Though some may refer to Ellis Paul as a folksinger, he is more, for lack of a better word, a singular storyteller, a musician whose words reach out from inside and yet also express the feelings, thoughts and sensibilities that most people can relate to in one way or another, regardless of age or upbringing. He spent part of his award-laden career living in the Boothbay region and on Saturday, June 9 he returns to the Opera House in Boothbay Harbor for a solo performance for old friends and new acquaintances.
Paul has headlined stages near and far for more than a quarter century and has produced 19 albums and received numerous critical kudos (15 Boston Music Awards alone). “I’ve got a car with over 475 ,000 miles on it, and it’s my third road vehicle, ” Paul declares. “I’ve been doing 200 shows a year for over 20 years. There isn’t a town in the country where I won’t find a friend. I’m a nomad. And I’m gonna write and play until I’m gone.”
While he now tours the globe, his geographical origins couldn’t have been further from the world at large. He was born in the dead of winter in Fort Kent, Maine, a place nestled right up next to the Canadian border. He came from humble origins, a family of potato farmers who could count among their forebears a veteran of the battle of Gettysburg, whose heroism on that field of honor earned him the 140 acres of Maine farmland that his descendants would continue to sow. It was the place that taught Paul the meaning of hard work and self-reliance, and the values that accompany as much drive and determination any individual could muster.
No one ever told Paul he had to follow in his family’s tradition. He was a dreamer after all. He would write, paint, play trumpet and sing in the school choir. “I never had anyone tell me I had to be a farmer,” Paul insists. “I had plenty of people telling me how my hard work and talent could take me places. That’s enough to get you dreaming, And enough to make you believe those dreams are within reach.”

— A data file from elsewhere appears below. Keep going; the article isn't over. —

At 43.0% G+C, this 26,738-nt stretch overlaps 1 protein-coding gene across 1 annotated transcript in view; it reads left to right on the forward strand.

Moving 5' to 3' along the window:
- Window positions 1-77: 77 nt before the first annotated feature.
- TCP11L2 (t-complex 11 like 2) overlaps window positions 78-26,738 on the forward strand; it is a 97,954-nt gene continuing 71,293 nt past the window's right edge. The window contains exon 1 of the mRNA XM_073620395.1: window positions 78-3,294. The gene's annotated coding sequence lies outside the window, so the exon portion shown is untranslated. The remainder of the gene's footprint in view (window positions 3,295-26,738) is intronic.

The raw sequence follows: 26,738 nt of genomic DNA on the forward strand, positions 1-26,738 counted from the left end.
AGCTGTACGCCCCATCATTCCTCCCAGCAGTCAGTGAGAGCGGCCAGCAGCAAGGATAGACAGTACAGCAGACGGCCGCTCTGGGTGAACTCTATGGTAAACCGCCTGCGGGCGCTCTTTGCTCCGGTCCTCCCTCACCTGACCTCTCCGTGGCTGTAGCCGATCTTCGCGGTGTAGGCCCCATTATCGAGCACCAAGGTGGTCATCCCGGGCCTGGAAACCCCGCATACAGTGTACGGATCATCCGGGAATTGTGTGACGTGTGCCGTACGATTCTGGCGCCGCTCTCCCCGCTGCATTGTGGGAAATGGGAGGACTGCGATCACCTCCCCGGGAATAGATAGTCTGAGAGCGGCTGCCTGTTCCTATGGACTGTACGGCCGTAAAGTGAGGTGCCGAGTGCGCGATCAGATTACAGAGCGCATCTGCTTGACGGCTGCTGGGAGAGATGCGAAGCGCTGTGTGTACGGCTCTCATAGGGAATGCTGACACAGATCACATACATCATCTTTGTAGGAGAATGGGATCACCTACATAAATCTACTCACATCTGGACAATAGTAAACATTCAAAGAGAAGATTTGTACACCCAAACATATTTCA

His first destination was Boston College, courtesy of a track scholarship. It was only after he suffered a knee injury which forced him to take a year off that he rebounded with a new form of expression, made possible when his girlfriend’s sister gave him a secondhand guitar. “A mysterious, lustful partnership with the instrument followed,” Paul concedes. “It became a marriage, a friendship, a lifelong bond that only comes when you find that one thing that becomes an extension of yourself. I played for hours, choosing to write my own original songs and sing instead of studying, socializing or exploring what the Boston streets could offer after hours.”
Paul also became infatuated with the music of Woody Guthrie, drawn to Woody’s social consciousness and the humanitarian streak that ran through his work. His commitment to Guthrie’s legacy eventually led to his inclusion in a 10 day celebration of Woody’s work held at the Rock and Roll Hall of Fame in September 1996, an event that included such notables as Bruce Springsteen, Billy Bragg, the Indigo Girls and Ani DiFranco and which was presided over by Guthrie’s daughter Nora.
Later, when Guthrie’s hometown of Okemah, Oklahoma hosted the first Woody Guthrie Folk Festival in July, 1998, Paul was tapped as one of the headliners. The connection with Guthrie continued into the new millennium when Nora Guthrie invited him to put music to a set of her father’s lyrics. He later participated in the “Ribbon of Highway” tour, a communal salute featuring such luminaries as Arlo Guthrie, Marty Stuart, Ramblin’ Jack Ellott, Nanci Griffith, Guy Clark and Janis Ian, among others.
Special discounted tickets are $20 or $25 at the door. Purchase them at the box office (86 Townsend Ave.), by phone: 633-5159 and online at http://boothbayoperahouse.com. Doors open at 7 p.m., Ellis Paul goes on stage at 7:30 pm. www.boothbayoperahouse.com